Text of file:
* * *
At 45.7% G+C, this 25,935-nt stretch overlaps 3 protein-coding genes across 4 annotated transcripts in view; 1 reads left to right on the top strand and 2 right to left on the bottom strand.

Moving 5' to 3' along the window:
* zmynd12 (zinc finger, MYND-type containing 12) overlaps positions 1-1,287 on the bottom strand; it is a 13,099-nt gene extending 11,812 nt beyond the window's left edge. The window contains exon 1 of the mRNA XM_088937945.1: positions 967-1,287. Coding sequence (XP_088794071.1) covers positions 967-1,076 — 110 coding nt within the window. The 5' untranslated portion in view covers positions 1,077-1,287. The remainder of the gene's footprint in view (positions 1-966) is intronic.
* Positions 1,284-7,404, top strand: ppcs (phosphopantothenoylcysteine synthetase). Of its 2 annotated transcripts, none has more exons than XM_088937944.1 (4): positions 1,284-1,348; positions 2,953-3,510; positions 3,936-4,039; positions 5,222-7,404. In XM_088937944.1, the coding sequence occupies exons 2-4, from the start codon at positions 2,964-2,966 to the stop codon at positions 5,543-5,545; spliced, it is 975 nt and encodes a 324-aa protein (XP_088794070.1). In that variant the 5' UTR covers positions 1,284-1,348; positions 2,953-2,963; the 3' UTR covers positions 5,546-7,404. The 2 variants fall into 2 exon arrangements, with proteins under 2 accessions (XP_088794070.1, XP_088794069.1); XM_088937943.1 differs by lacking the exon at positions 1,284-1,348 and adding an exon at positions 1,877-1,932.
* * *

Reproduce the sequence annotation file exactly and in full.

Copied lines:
At 45.7% G+C, this 25,935-nt stretch overlaps 3 protein-coding genes across 4 annotated transcripts in view; 1 reads left to right on the top strand and 2 right to left on the bottom strand.

Moving 5' to 3' along the window:
* zmynd12 (zinc finger, MYND-type containing 12) overlaps positions 1-1,287 on the bottom strand; it is a 13,099-nt gene extending 11,812 nt beyond the window's left edge. The window contains exon 1 of the mRNA XM_088937945.1: positions 967-1,287. Coding sequence (XP_088794071.1) covers positions 967-1,076 — 110 coding nt within the window. The 5' untranslated portion in view covers positions 1,077-1,287. The remainder of the gene's footprint in view (positions 1-966) is intronic.
* Positions 1,284-7,404, top strand: ppcs (phosphopantothenoylcysteine synthetase). Of its 2 annotated transcripts, none has more exons than XM_088937944.1 (4): positions 1,284-1,348; positions 2,953-3,510; positions 3,936-4,039; positions 5,222-7,404. In XM_088937944.1, the coding sequence occupies exons 2-4, from the start codon at positions 2,964-2,966 to the stop codon at positions 5,543-5,545; spliced, it is 975 nt and encodes a 324-aa protein (XP_088794070.1). In that variant the 5' UTR covers positions 1,284-1,348; positions 2,953-2,963; the 3' UTR covers positions 5,546-7,404. The 2 variants fall into 2 exon arrangements, with proteins under 2 accessions (XP_088794070.1, XP_088794069.1); XM_088937943.1 differs by lacking the exon at positions 1,284-1,348 and adding an exon at positions 1,877-1,932.